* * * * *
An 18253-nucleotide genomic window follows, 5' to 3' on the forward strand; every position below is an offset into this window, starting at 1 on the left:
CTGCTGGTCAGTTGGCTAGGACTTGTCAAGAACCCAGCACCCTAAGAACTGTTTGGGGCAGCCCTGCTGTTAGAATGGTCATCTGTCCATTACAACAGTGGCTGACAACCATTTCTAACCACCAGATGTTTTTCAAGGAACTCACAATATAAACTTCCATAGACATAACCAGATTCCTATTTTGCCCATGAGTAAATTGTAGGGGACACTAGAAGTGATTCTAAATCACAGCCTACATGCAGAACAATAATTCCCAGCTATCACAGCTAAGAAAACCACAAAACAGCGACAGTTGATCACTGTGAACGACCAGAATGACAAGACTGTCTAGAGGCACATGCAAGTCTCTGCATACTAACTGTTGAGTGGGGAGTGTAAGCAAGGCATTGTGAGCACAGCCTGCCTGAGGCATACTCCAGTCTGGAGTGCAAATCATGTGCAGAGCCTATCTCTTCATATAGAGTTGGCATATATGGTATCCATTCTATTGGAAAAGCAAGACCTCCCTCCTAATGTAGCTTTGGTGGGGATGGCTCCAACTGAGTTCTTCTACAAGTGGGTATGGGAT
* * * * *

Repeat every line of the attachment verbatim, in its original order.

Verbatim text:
An 18253-nucleotide genomic window follows, 5' to 3' on the forward strand; every position below is an offset into this window, starting at 1 on the left:
CTGCTGGTCAGTTGGCTAGGACTTGTCAAGAACCCAGCACCCTAAGAACTGTTTGGGGCAGCCCTGCTGTTAGAATGGTCATCTGTCCATTACAACAGTGGCTGACAACCATTTCTAACCACCAGATGTTTTTCAAGGAACTCACAATATAAACTTCCATAGACATAACCAGATTCCTATTTTGCCCATGAGTAAATTGTAGGGGACACTAGAAGTGATTCTAAATCACAGCCTACATGCAGAACAATAATTCCCAGCTATCACAGCTAAGAAAACCACAAAACAGCGACAGTTGATCACTGTGAACGACCAGAATGACAAGACTGTCTAGAGGCACATGCAAGTCTCTGCATACTAACTGTTGAGTGGGGAGTGTAAGCAAGGCATTGTGAGCACAGCCTGCCTGAGGCATACTCCAGTCTGGAGTGCAAATCATGTGCAGAGCCTATCTCTTCATATAGAGTTGGCATATATGGTATCCATTCTATTGGAAAAGCAAGACCTCCCTCCTAATGTAGCTTTGGTGGGGATGGCTCCAACTGAGTTCTTCTACAAGTGGGTATGGGAT